It occurred to me that my little Mile 17 clover might turn my race around.  I had drunk an entire Ensure.  Holly had given me some Tums. (I had wanted to tell her that my problems were so much bigger than Tums, but she was so sweet about it.  And pain makes me taciturn.)  Hope was also buoyed by the way that the pain always goes in waves.  There were moments I felt invincible.  But then the good wave would always recede into a bad wave, and the reality sunk in: today was a day when I should be curled up on the carpet with a pile of blankets, not trying to cover 50 miles.

It occurred to me that Aaron might try to make me push on to one more aid station.  I resolved that if he wanted me to not quit at 27, I could push on to one more aid station.  I certainly didn’t want to, but I trust his judgment.  But Aaron is a smart bear.  He knew that if Stone Mill had been a priority race for me, I could have sufferfested to the finish.  He also knew that it was his job to nudge me on if he thought I was just going through a temporary bad spell and there was a chance that my race might turn around.  But he recognized that neither of these scenarios were true.  He also knows that I have proven multiple times that I can sufferfest to the 50-mile finish line.  Proving that again is pointless, and I would take no pride or joy in it.  It would only leave me with one more bad taste in my mouth and one more notch in the number of miserable ultra experiences I’m willing to tolerate before I throw in the towel and refocus on marathons and road races.

I rolled around on the carpet in pain for a while when we got home, happy that I had quit before things had gotten too bad.  I was uncomfortable, but it would have been so much worse if I’d made myself finish.  And I know what worse means: today was nothing compared to the aftermath of the NAF half marathon, where I’d missed my flight to Mexico.  I tried to have my post-race deconstruction talk with Sean, but my stomach wouldn’t allow it, and partway through I had to hang up.  I’ll still never forget the way he put an icepick in the wound when I dropped in my first Highland Sky at mile 32 (‘What?? You only had 8 miles to go.  You could have just walked it.’)  I wish I’d known then what I know now: that Sean is a mixed bag of sometimes gutting out the ugliest of times, and sometimes just dropping because the winds are wrong.  Earlier in the day, Holly had been telling me about having to drop at mile 97 at Massanuttan because of asthma that made her husband fear for her life.  At the end of the day, everyone who runs trails for long enough is going to have their own goodie bag of drops: the drops that were medically forced on us, the drops that we could have pushed through but didn’t feel like it, the drops that still eat at our hearts because we know we should have done differently, the easy breezy drops that mattered less than that time you forgot to scoop the cat box.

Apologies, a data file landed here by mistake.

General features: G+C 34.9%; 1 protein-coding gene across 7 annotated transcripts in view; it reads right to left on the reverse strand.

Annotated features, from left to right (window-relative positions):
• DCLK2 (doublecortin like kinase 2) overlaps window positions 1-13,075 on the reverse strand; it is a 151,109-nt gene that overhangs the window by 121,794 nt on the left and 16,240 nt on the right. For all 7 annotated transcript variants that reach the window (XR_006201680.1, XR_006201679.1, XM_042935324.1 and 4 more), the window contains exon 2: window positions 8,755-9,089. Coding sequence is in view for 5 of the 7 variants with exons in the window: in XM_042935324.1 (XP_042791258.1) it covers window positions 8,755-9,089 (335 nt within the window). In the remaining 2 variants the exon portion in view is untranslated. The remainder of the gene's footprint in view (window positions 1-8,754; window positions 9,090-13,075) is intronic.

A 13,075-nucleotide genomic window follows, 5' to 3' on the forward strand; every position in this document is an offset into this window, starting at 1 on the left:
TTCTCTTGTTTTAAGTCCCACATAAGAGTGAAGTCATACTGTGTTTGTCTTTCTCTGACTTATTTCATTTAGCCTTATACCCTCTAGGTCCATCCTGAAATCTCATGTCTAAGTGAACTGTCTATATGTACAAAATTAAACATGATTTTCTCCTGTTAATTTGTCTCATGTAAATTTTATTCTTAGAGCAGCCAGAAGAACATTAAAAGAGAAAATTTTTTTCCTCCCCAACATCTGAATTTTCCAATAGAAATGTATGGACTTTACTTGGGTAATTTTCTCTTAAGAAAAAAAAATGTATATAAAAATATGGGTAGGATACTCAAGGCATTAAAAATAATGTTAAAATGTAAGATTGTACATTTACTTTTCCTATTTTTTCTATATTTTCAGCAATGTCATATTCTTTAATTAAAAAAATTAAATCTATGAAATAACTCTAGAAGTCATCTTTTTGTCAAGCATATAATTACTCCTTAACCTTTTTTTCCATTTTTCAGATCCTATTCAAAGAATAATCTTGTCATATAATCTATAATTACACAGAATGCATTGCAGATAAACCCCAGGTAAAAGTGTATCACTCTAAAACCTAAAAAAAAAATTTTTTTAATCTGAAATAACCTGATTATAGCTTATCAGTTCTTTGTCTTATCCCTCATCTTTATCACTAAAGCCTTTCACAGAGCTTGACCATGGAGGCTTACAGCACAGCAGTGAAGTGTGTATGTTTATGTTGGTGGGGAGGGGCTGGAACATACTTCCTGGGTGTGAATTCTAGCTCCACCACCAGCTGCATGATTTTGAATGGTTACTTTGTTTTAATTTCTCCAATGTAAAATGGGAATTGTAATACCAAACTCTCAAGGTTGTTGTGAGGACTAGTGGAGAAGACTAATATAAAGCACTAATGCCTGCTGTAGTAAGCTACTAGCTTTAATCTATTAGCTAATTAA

When I was feeling better, Aaron and I had a bit of dinner.  I ate my food eagerly.  I was in a surprisingly good mood for having had such a crap race and rough day.  ‘This is the first time,’ I declared, feeling a change stirring in me that I hadn’t felt before.  ‘Growing up, if I had a bad race, you know how that would’ve gone.  By dinner time Bob would still be dissecting it, piece by piece, where it went wrong, where I erred.  It would go on for days.’  I cradled a pile of string beans on my fork and scooped them into my mouth all together.  ‘You have to recognize how different this is.  Finito.  Move on.  Shit happens.’  I shook my head, marveling.  ‘Thank you.’